Tag Info

Hot answers tagged

26

NO!!!!! Get out. Get out now. As in, do not train there even one more time. There is always the chance of being injured in any martial art. That's true of any active sport, of course--but "combat sports" have an intention of everyone getting hit, kicked, etc. The requirement for safety is therefore paramount. You need to train safely if you are going to be ...


14

Generally, no This is generally not true - there are many defensive arts where you improve your fighting skills right away and reach a basic proficiency within a matter of a few weeks or months at most (skill wise, at least, fitness can take longer to produce). Many weapon based arts that are close to their original use also have this same thing - if you ...


10

It seems a number of females share your problems. I read a number of female BJJ bloggers, and they have expressed similar feelings. My suggestion is to read what they have to say and maybe reach out to them: A tiny, shy woman who is mad keen on jiujitsu and gives a brutally honest account of her journey. A post a little while ago where she talks about ...


9

You're answering your own question here. In sparring they can't go light and hit with momentum and throw dangerous moves. I have seen another guy get an elbow to on the back of his neck and haven't seen him in weeks I got a very strong hook that gave me a huge black eye (after asking for them to go lighter). Last week during a seminar in ...


9

I have not been impressed with the stories I hear from people who have gone to these Asian martial arts retreats. These camps seem like a way to separate Westerners from their money while providing a bare minimum of services. Much like the explosion of "teacher training" yoga retreats, they provide an experience, not an education. First-Person Accounts ...


9

There's a few things to navigate and untangle in your question, but the short answer is YES, there are martial arts out there that do this. Mostly it comes down to instructor rather than specific style, although obviously certain styles tend to be grouped around testing, you can find instructors who do not participate in that manner. Holding Back ...


8

Sequential Partnered Drills As you mention, drills where you're not actually facing multiple opponents simultaneously, but rather sequentially. The value in this is both endurance training and the issues of having to adjust to different, fresh opponents. Of course, this is not the same as dealing with multiple opponents simultaneously, and so, the value ...


7

Drills are meant to teach your muscles to perform a technique properly. I would pad the hell out of the recipient before I let another student hit him/her full-force. It's not about inflicting damage, it's about learning how to do something properly and with force. That's how I do it anyway. There's no sense in punching the hell out of each other each time. ...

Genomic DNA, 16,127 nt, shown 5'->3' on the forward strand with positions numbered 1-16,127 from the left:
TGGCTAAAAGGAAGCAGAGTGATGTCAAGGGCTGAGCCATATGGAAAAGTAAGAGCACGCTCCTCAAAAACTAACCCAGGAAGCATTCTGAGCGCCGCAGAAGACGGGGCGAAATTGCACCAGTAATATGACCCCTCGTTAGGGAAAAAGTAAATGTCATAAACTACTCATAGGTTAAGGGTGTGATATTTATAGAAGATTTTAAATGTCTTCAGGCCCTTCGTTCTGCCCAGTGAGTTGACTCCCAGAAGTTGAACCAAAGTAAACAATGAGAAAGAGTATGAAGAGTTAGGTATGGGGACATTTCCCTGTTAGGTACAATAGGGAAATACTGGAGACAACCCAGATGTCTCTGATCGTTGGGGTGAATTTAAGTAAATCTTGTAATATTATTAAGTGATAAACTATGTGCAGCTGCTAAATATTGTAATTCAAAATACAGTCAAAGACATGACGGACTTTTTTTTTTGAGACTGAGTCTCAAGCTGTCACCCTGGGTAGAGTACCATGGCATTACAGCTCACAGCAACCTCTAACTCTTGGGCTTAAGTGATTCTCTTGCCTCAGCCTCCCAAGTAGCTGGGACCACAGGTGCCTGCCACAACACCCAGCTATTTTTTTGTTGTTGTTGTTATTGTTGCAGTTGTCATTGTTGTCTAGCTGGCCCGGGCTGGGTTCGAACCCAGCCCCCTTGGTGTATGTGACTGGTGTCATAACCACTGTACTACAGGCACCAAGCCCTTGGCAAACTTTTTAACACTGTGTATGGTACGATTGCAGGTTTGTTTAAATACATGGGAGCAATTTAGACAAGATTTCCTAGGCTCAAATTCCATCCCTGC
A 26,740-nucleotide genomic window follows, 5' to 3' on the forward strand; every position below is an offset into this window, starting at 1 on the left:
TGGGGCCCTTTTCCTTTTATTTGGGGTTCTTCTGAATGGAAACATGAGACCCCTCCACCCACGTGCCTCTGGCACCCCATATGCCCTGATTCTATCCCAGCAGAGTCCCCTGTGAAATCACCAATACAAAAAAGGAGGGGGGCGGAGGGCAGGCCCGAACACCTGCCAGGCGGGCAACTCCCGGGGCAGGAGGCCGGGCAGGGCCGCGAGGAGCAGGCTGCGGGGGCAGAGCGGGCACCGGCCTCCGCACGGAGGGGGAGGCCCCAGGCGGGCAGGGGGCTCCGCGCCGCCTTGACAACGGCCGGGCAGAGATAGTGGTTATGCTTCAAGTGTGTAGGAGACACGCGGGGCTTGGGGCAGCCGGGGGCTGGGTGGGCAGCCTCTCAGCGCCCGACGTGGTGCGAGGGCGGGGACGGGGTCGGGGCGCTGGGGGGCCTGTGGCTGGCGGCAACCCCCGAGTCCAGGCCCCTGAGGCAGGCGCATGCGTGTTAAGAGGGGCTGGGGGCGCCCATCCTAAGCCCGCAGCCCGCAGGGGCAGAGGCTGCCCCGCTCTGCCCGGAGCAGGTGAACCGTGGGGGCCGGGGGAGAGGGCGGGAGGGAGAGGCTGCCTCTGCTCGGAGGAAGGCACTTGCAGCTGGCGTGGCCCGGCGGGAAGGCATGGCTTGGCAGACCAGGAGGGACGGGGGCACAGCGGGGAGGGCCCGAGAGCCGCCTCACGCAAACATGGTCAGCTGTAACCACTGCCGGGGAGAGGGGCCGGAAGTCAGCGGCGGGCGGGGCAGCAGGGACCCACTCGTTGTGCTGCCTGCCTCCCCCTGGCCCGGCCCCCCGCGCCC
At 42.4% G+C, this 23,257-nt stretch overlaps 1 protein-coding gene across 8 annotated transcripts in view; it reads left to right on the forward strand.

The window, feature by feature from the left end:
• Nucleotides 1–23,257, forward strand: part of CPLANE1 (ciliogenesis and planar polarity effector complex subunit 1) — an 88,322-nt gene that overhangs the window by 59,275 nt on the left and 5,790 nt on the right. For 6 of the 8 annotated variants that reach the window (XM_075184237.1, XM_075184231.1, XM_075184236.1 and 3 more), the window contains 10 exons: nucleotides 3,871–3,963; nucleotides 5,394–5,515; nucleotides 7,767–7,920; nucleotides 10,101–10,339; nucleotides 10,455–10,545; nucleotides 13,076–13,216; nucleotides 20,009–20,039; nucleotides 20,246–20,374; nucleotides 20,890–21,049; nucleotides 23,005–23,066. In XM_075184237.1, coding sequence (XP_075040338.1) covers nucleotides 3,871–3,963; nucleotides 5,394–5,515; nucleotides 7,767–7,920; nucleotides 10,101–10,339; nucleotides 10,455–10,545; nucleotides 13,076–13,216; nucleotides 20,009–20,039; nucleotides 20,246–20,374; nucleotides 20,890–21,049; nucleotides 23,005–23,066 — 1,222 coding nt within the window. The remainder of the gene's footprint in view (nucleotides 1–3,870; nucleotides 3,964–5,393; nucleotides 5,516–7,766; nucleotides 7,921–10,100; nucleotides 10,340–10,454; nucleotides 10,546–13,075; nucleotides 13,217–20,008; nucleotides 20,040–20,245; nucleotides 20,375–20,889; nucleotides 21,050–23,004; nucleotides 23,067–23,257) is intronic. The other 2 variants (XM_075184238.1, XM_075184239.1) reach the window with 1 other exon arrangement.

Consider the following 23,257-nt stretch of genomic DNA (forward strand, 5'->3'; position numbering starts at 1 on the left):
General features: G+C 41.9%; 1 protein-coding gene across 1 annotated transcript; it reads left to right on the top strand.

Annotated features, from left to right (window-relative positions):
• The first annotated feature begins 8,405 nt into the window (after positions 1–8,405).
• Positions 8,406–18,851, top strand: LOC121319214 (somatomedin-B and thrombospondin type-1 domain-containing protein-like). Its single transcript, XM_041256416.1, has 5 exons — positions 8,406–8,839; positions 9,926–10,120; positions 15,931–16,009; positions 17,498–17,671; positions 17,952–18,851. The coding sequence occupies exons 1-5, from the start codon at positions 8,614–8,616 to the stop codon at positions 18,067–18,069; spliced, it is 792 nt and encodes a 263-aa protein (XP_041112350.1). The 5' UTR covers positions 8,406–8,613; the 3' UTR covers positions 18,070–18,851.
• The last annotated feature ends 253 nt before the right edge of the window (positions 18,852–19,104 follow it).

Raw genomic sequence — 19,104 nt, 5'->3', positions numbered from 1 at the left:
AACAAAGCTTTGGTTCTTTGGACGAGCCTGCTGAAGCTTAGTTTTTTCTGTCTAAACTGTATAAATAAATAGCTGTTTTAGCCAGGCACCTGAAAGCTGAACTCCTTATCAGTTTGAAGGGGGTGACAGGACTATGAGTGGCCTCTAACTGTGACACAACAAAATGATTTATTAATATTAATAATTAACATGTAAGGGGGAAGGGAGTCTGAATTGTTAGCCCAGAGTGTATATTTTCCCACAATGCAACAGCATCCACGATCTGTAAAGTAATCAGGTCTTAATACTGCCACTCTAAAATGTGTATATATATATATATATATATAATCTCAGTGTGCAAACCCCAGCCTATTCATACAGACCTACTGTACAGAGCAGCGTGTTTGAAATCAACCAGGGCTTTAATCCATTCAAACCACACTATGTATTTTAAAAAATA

7

I think that when something is a sport, you obviously can't learn all the things, as someone who is better at something and is competitive, she/he won't teach you the best techniques as you could use that against her/him at some competition. Your assumption is wrong. Plenty of coaches teach all the techniques of their style, either because they're ...


7

I would surmise that most of the fitbit type trackers will not work accurately enough for your purposes. Most of these models rely either on accelerometers (devices that register the change in motion), or on GPS tracking/movement. I know from personal experience that even GPS watches that purport to sense treadmills based on hand movement are spotty at ...


7

No. The only asset is if you have to training less BJJ to training Muay Thai. If you will train MT and will have the same hours of training of BJJ this is not a issue. As a martial art you need spend time training. The longer you practice the luckiest you are. Rickson Gracie


6

Application of force. A weapon is a force multiplier. It lets you do more damage to your opponent, with less effort and exertion, in a shorter period of time, while exposing you to less danger of damage yourself. Having trained with weapons can help you in a self defense situation. This is particularly true if you have trained in weapons that can be ...


6

Reasons to Study Weapons I - improved coordination Training with weapons improves your coordination in ways that only controlling something that you don't have nerve endings in can. II - weapons of opportunity It's not just a stick. It's also, potentially, a sword, or a baseball bat, or a lead pipe. By training with a stick, you're also training with ...


6

Is there anything in particular that can be gained from these type of drills that can't be gained from fighting against a single opponent? Yes. There are two ways I could take your question, so I will address them both: Drill A If you're talking about a drill where one person stands in the middle of the circle, and attackers come one at a time, the ...


6

I was the only 12 year old in a judo club full of brown/black belt adults, so I can identify with your experience on some levels! That said, as the beginner and the youth in this situation, the only things you can do are this: 1) Ask questions, ask for help, ask for advice. "Given my size, can you show me how I could make that technique work?" "Can you ...


6